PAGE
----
EXCLUSIVE: EU leaders will discuss how best to strengthen the bloc’s bargaining power, including the collective buying of gas, when they debate the European Commission communication on Energy Union.
Chairing the summit, European Council President Donald Tusk rspearheaded the idea of EU countries joining forces to negotiate gas contracts with Russian state monopoly Gazprom last year. At the time, he was Poland’s prime minister.
Energy efficiency is not on the draft agenda for the 19-20 March meeting in Brussels, despite the Energy Union’s demand that countries give it “primary consideration”. Renewable energy is mentioned, but only in the context of cutting “market-distorting” public support schemes.
The Commission communication called for member states’ energy deals with non-EU nations to be vetted by the executive, before being signed. That is up for debate by heads of state and government.
A European Council document sent to member states, and seen by EURACTIV, sets out the broad subjects the national leaders will cover.
Energy Union has five “dimensions”: Energy security, internal energy market, energy efficiency, climate and research and innovation. Although all five are important, the paper said. The European Council will focus on security, the internal energy market and climate diplomacy.
“The Council would be foolish to discuss ways to improve security of supply without stressing the importance of energy efficiency and renewables,” said Brook Riley, of Friends of the Earth Europe. Meeting Europe’s full efficiency potential would cut gas imports by 40% over the next fifteen years, according to Commission analysis, he added.
The draft guidelines for conclusions, dated 2 March, asks for national reactions to those subjects. Tomorrow’s meetings of EU environment and energy ministers will likely also shape talks later this month.
“We’re counting on energy ministers to restore some balance in tomorrow’s energy council,” Riley said.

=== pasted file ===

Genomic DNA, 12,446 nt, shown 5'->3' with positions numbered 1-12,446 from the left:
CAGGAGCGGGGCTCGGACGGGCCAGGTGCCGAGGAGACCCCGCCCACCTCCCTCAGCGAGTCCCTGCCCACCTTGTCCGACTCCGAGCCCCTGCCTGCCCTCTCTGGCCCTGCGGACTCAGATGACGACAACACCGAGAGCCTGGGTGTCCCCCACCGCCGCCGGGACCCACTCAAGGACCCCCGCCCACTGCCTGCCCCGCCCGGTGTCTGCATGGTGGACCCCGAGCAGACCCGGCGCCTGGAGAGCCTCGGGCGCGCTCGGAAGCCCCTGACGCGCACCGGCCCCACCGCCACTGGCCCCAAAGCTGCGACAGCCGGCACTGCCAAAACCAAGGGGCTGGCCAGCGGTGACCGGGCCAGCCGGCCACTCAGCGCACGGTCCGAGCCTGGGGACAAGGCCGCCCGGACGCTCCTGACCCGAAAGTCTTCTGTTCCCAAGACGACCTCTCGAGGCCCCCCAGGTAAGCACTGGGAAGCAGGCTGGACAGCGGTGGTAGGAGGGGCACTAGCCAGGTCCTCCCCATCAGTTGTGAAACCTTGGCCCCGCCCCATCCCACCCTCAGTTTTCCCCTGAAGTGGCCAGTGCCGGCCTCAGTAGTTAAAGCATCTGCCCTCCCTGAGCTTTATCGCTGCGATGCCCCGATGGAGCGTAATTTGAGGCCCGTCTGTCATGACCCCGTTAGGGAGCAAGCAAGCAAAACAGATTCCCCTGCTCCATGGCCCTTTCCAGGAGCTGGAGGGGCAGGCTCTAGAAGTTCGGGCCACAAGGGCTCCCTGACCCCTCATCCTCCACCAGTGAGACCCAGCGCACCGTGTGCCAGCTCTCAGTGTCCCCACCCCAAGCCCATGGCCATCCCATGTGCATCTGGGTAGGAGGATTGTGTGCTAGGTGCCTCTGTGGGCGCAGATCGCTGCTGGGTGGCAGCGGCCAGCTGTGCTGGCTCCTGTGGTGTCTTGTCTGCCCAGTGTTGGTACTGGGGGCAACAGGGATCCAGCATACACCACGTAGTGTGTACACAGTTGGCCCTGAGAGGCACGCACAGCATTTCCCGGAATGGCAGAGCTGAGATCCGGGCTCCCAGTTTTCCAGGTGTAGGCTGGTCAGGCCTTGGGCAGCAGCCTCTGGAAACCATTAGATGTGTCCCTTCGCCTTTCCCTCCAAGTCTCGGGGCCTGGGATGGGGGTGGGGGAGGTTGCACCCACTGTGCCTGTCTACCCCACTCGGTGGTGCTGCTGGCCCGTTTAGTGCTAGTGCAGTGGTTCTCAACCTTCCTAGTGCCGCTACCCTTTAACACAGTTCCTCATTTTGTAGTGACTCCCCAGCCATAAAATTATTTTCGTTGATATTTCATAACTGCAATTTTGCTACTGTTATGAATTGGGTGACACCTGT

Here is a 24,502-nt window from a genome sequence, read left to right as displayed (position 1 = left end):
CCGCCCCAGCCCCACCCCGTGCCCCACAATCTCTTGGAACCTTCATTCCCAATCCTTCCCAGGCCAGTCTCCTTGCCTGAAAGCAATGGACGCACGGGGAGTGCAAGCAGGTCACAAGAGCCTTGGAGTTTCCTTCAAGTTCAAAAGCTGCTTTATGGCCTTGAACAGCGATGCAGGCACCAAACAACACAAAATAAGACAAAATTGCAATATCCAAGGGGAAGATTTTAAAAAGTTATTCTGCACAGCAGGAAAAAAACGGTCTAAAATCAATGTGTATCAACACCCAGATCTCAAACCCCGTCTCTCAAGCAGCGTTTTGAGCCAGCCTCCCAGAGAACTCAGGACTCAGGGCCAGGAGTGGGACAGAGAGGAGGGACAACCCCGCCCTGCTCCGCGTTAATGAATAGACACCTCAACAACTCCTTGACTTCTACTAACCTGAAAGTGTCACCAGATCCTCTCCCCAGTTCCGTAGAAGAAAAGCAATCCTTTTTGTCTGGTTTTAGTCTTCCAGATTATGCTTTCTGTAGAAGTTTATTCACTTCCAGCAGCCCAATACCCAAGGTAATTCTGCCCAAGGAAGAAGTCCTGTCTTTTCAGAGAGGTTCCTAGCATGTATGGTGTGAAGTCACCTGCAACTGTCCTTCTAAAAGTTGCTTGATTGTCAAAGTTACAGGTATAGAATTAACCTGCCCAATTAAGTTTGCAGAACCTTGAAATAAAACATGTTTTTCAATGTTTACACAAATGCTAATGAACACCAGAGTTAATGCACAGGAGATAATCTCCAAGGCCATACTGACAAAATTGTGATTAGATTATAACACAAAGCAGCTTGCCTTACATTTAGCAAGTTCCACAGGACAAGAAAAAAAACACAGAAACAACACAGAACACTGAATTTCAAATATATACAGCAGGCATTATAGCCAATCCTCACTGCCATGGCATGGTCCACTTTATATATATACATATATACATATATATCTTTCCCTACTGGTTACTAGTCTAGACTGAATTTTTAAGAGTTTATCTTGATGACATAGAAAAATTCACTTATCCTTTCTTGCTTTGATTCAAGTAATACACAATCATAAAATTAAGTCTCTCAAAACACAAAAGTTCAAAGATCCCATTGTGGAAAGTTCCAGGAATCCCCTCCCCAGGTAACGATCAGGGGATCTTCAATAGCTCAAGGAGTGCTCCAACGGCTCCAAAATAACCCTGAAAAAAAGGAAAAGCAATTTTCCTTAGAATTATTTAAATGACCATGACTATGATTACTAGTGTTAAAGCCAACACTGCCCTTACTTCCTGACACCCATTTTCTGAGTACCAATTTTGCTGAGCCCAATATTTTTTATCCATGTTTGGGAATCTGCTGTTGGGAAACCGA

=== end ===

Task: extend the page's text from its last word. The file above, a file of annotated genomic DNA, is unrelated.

The summit will be dominated by the Energy Union, which was launched last week. The Energy Union is the EU’s response to its dependence on Russian gas, which was brutally exposed by the Ukraine crisis and when Russia turned off the taps in 2009, causing shortages in the EU. It has since developed beyond questions of just security of supply to encompass issues such as fighting climate change.
EU leaders are also expected to discuss the implementation of the Minsk Agreement between Ukraine and Russia. The ceasefire was struck on the same day as the last summit in February but fighting continued.
Leaders will give a steer on the objectives of the Eastern Partnership Summit in Riga on 21-22 May. The Eastern Partnership is an EU project, governing its relationship with post-Soviet states of Armenia, Azerbaijan, Belarus, Georgia, Moldova and Ukraine.
This will likely include ratification and implementation of Association Agreements with some of those countries. Moscow perceives the partnership as encroaching on its traditional sphere of influence.
Leaders will discuss the “enhancement of the EU’s bargaining power, notably through voluntary demand aggregation”, the leaked document said. Voluntary demand aggregation refers to plans for member states to club together to drive down gas prices.
Commission Vice-President Maroš Šef?ovi?, in charge of Energy Union, has said any joint buying would have to be done on a voluntary basis. And any negotiations would have to fully respect EU competition law and World Trade Organisation rules.
Many western member states think working as a single gas buyer would breach free market rules, but some central and eastern European countries, more dependent on Russian gas, are in favour of the tactic.
Stronger rules to ensure secure supplies of electricity and gas are on the draft agenda, including the vetting of inter-governmental agreements (IGAs) between member states and non-EU nations.
While some member states may bristle at a perceived Brussels power grab, the drive for “mandatory pre-consultation” stems from a series of IGAs signed by Russia and six EU countries; Bulgaria, Hungary, Greece, Slovenia, Croatia and Austria.
The secretive deals with Russian state monopoly Gazprom fell foul of EU state aid, procurement and competition rules. These breaches froze the Russian sponsored South Stream gas pipeline, which was later cancelled by Moscow.
Leaders will discuss how to speed up infrastructure projects through more co-operation. This is central to the Energy Union, which pushes for an EU where surplus energy in one place can be moved to areas of shortage in another.